Before the Full Bench of High Court of Bombay, in the case of Cipla Limited v. M/s Cipla Industries Pvt. Ltd., the question pertaining to the use of a registered trademark as a corporate name in case of dissimilar goods was brought by way of reference from the Single Judge, for determination. The Court, following the precedent in the matter, upheld the judgement in Raymond case and reiterated that no cause of action will lie where a registered mark has been adopted by a third party as its corporate name where the goods/services of the right holder are different from the goods being offered by the third party.
In the case of Cipla Limited v/s M/s Cipla Industries Pvt. Ltd. on March 1, 2017, the full judge bench of High Court of Bombay, consisting of Justices A.S. Oka, A.A. Sayed and A.S. Gadkari pronounced their decision on the issue of whether a company is permitted to use the registered trademark of a third party, as their corporate name where the goods in question are dissimilar. This judgement comes pursuant to the reference made to a Full Bench by the Single Judge (Justice Patel) on the said issue since he was of the opinion that order of the Division Bench in Raymond Limited v. Raymond Pharmaceuticals (which is the precedent in the matter) needs reconsideration.
In the Raymond case, the infringement proceedings were initiated by the right holder (who uses the mark for clothing materials and clothes) for the use of ‘Raymond’ as part of a corporate name by Defendants for dissimilar goods i.e., pharmaceutical products. The Division Bench of Bombay High Court upheld the order of the Single Judge, and refused an injunction to the Plaintiffs. The Court drew distinction between infringement suits that were in relation to use of registered trademarks on goods or services which were identical/similar/dissimilar to those in question, and cases involving use of a registered trademark as a corporate or trade name. The Court held that use of a registered trademark as corporate name for dissimilar goods did not amount to infringement under Section 29(5).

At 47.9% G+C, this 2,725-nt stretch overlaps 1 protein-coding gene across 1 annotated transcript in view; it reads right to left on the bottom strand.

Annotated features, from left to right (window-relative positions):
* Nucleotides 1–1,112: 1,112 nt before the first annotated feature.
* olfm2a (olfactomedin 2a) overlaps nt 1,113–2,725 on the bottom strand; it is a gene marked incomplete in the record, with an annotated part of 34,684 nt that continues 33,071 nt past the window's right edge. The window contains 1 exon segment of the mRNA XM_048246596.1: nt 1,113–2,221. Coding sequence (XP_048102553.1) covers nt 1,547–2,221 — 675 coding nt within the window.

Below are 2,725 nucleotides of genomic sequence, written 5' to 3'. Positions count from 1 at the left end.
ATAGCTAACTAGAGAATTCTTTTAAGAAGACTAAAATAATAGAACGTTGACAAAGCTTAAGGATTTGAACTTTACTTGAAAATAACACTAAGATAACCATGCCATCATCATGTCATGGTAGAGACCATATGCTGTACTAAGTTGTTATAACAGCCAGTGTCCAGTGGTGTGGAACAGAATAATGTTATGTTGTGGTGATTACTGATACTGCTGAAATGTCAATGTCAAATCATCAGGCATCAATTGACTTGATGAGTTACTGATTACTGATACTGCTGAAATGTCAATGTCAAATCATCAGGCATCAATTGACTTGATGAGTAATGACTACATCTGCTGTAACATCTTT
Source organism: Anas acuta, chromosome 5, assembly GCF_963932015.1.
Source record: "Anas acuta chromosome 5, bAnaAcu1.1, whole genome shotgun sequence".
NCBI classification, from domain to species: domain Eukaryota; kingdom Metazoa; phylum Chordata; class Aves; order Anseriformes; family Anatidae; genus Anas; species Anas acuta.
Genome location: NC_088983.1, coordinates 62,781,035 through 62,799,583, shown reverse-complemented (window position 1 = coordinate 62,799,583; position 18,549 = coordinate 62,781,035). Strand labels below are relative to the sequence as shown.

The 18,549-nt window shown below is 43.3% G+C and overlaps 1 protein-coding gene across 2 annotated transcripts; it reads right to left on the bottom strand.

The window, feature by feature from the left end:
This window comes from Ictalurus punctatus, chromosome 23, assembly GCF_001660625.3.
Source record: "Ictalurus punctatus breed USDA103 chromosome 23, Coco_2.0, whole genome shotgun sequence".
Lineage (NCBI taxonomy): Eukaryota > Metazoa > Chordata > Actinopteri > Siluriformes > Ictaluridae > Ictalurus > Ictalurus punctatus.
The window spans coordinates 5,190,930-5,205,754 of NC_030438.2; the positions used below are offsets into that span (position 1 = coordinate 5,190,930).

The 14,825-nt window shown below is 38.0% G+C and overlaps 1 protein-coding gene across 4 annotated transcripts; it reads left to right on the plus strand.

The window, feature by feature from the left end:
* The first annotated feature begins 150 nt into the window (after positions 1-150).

New Ruling of the Bombay High Court and Analysis :
In present case, the registered mark “CIPLA” was being used by the Defendants as their corporate name for offering household items such as photo frames, soap dishes etc. whereas the Plaintiff was using the trademark for selling pharmaceutical products. The single Judge, in his order of April 24, 2016, stated that while he is bound by the precedent laid down in Raymond case, the question of whether the use of registered trademark as corporate name for dissimilar goods will amount to infringement needs to be determined by a larger bench. The Single Judge was of the opinion that the interpretation that registered trademarks can be used as corporate name for dissimilar goods fails to protect the well-known trademarks which are to be protected across all classes, irrespective of the classes under which the well-known marks are registered.